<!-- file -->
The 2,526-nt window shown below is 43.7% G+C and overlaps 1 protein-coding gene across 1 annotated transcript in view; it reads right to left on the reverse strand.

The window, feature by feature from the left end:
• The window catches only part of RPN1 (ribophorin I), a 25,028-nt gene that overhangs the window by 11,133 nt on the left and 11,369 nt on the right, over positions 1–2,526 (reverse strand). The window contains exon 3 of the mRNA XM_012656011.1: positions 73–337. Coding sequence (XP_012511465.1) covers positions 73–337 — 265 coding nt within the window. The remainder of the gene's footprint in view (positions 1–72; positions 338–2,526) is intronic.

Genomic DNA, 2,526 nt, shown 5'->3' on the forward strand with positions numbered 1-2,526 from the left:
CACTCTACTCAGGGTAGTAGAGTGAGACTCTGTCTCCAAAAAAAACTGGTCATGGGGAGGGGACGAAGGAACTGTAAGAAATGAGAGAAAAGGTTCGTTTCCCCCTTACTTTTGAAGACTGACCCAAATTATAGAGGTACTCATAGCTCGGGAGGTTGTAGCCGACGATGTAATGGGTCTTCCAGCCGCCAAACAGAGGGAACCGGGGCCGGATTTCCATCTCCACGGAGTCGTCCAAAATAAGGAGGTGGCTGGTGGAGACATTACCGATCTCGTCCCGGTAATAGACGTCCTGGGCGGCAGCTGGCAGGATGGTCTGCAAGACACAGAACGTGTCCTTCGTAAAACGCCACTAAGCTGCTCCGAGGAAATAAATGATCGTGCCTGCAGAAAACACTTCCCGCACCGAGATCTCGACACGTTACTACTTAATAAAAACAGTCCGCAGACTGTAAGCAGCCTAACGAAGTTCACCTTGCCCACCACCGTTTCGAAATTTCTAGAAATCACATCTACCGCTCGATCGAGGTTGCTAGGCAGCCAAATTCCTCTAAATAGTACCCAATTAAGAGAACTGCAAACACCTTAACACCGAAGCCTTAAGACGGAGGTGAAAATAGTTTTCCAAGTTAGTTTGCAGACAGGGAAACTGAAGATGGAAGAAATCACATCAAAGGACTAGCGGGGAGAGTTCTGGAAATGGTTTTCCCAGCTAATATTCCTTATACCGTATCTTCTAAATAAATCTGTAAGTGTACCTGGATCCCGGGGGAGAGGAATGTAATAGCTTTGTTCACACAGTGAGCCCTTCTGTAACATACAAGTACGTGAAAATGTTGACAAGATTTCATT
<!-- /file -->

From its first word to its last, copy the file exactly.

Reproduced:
The 2,526-nt window shown below is 43.7% G+C and overlaps 1 protein-coding gene across 1 annotated transcript in view; it reads right to left on the reverse strand.

The window, feature by feature from the left end:
• The window catches only part of RPN1 (ribophorin I), a 25,028-nt gene that overhangs the window by 11,133 nt on the left and 11,369 nt on the right, over positions 1–2,526 (reverse strand). The window contains exon 3 of the mRNA XM_012656011.1: positions 73–337. Coding sequence (XP_012511465.1) covers positions 73–337 — 265 coding nt within the window. The remainder of the gene's footprint in view (positions 1–72; positions 338–2,526) is intronic.

Genomic DNA, 2,526 nt, shown 5'->3' on the forward strand with positions numbered 1-2,526 from the left:
CACTCTACTCAGGGTAGTAGAGTGAGACTCTGTCTCCAAAAAAAACTGGTCATGGGGAGGGGACGAAGGAACTGTAAGAAATGAGAGAAAAGGTTCGTTTCCCCCTTACTTTTGAAGACTGACCCAAATTATAGAGGTACTCATAGCTCGGGAGGTTGTAGCCGACGATGTAATGGGTCTTCCAGCCGCCAAACAGAGGGAACCGGGGCCGGATTTCCATCTCCACGGAGTCGTCCAAAATAAGGAGGTGGCTGGTGGAGACATTACCGATCTCGTCCCGGTAATAGACGTCCTGGGCGGCAGCTGGCAGGATGGTCTGCAAGACACAGAACGTGTCCTTCGTAAAACGCCACTAAGCTGCTCCGAGGAAATAAATGATCGTGCCTGCAGAAAACACTTCCCGCACCGAGATCTCGACACGTTACTACTTAATAAAAACAGTCCGCAGACTGTAAGCAGCCTAACGAAGTTCACCTTGCCCACCACCGTTTCGAAATTTCTAGAAATCACATCTACCGCTCGATCGAGGTTGCTAGGCAGCCAAATTCCTCTAAATAGTACCCAATTAAGAGAACTGCAAACACCTTAACACCGAAGCCTTAAGACGGAGGTGAAAATAGTTTTCCAAGTTAGTTTGCAGACAGGGAAACTGAAGATGGAAGAAATCACATCAAAGGACTAGCGGGGAGAGTTCTGGAAATGGTTTTCCCAGCTAATATTCCTTATACCGTATCTTCTAAATAAATCTGTAAGTGTACCTGGATCCCGGGGGAGAGGAATGTAATAGCTTTGTTCACACAGTGAGCCCTTCTGTAACATACAAGTACGTGAAAATGTTGACAAGATTTCATT